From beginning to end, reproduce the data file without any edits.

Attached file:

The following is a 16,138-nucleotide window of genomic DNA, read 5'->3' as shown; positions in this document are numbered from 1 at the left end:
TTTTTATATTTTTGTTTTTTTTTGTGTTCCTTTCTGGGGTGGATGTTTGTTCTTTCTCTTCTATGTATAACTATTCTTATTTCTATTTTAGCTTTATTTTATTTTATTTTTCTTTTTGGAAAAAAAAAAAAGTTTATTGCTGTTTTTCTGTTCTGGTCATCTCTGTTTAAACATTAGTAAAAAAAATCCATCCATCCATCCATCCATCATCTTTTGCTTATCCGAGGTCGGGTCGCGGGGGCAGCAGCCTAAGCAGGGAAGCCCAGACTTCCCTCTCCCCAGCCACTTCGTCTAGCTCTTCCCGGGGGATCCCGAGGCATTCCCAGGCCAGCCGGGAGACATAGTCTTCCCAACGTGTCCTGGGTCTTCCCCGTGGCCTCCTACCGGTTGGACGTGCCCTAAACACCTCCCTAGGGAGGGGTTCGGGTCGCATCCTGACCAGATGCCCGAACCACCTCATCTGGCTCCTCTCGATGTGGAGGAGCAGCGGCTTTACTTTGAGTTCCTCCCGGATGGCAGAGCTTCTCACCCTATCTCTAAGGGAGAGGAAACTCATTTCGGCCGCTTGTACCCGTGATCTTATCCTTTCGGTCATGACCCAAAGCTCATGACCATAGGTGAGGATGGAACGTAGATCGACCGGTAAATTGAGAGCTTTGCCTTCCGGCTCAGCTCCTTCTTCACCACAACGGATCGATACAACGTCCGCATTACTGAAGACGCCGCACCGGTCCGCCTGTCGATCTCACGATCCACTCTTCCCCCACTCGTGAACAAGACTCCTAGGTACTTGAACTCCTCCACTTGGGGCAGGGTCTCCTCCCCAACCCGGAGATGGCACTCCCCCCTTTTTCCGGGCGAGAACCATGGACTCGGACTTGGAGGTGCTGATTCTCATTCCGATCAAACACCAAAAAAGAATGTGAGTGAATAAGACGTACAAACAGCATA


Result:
The following is a 16,138-nucleotide window of genomic DNA, read 5'->3' as shown; positions in this document are numbered from 1 at the left end:
TTTTTATATTTTTGTTTTTTTTTGTGTTCCTTTCTGGGGTGGATGTTTGTTCTTTCTCTTCTATGTATAACTATTCTTATTTCTATTTTAGCTTTATTTTATTTTATTTTTCTTTTTGGAAAAAAAAAAAAGTTTATTGCTGTTTTTCTGTTCTGGTCATCTCTGTTTAAACATTAGTAAAAAAAATCCATCCATCCATCCATCCATCATCTTTTGCTTATCCGAGGTCGGGTCGCGGGGGCAGCAGCCTAAGCAGGGAAGCCCAGACTTCCCTCTCCCCAGCCACTTCGTCTAGCTCTTCCCGGGGGATCCCGAGGCATTCCCAGGCCAGCCGGGAGACATAGTCTTCCCAACGTGTCCTGGGTCTTCCCCGTGGCCTCCTACCGGTTGGACGTGCCCTAAACACCTCCCTAGGGAGGGGTTCGGGTCGCATCCTGACCAGATGCCCGAACCACCTCATCTGGCTCCTCTCGATGTGGAGGAGCAGCGGCTTTACTTTGAGTTCCTCCCGGATGGCAGAGCTTCTCACCCTATCTCTAAGGGAGAGGAAACTCATTTCGGCCGCTTGTACCCGTGATCTTATCCTTTCGGTCATGACCCAAAGCTCATGACCATAGGTGAGGATGGAACGTAGATCGACCGGTAAATTGAGAGCTTTGCCTTCCGGCTCAGCTCCTTCTTCACCACAACGGATCGATACAACGTCCGCATTACTGAAGACGCCGCACCGGTCCGCCTGTCGATCTCACGATCCACTCTTCCCCCACTCGTGAACAAGACTCCTAGGTACTTGAACTCCTCCACTTGGGGCAGGGTCTCCTCCCCAACCCGGAGATGGCACTCCCCCCTTTTTCCGGGCGAGAACCATGGACTCGGACTTGGAGGTGCTGATTCTCATTCCGATCAAACACCAAAAAAGAATGTGAGTGAATAAGACGTACAAACAGCATA